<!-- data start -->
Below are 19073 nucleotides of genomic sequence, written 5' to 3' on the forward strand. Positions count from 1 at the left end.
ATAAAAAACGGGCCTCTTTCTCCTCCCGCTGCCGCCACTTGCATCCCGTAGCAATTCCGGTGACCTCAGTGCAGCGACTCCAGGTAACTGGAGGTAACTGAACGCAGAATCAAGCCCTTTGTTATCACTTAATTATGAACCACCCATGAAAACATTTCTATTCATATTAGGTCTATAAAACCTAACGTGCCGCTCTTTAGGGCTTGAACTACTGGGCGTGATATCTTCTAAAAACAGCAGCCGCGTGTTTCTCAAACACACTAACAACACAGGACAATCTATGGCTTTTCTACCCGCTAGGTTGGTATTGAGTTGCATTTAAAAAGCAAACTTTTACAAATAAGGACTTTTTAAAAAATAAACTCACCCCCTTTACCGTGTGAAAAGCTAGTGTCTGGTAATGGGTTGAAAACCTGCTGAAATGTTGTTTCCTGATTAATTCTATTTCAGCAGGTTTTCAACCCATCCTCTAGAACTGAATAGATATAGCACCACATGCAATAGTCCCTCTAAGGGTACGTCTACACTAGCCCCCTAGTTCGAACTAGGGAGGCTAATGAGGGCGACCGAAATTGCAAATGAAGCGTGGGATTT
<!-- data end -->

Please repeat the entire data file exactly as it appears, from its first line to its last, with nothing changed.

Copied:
Below are 19073 nucleotides of genomic sequence, written 5' to 3' on the forward strand. Positions count from 1 at the left end.
ATAAAAAACGGGCCTCTTTCTCCTCCCGCTGCCGCCACTTGCATCCCGTAGCAATTCCGGTGACCTCAGTGCAGCGACTCCAGGTAACTGGAGGTAACTGAACGCAGAATCAAGCCCTTTGTTATCACTTAATTATGAACCACCCATGAAAACATTTCTATTCATATTAGGTCTATAAAACCTAACGTGCCGCTCTTTAGGGCTTGAACTACTGGGCGTGATATCTTCTAAAAACAGCAGCCGCGTGTTTCTCAAACACACTAACAACACAGGACAATCTATGGCTTTTCTACCCGCTAGGTTGGTATTGAGTTGCATTTAAAAAGCAAACTTTTACAAATAAGGACTTTTTAAAAAATAAACTCACCCCCTTTACCGTGTGAAAAGCTAGTGTCTGGTAATGGGTTGAAAACCTGCTGAAATGTTGTTTCCTGATTAATTCTATTTCAGCAGGTTTTCAACCCATCCTCTAGAACTGAATAGATATAGCACCACATGCAATAGTCCCTCTAAGGGTACGTCTACACTAGCCCCCTAGTTCGAACTAGGGAGGCTAATGAGGGCGACCGAAATTGCAAATGAAGCGTGGGATTT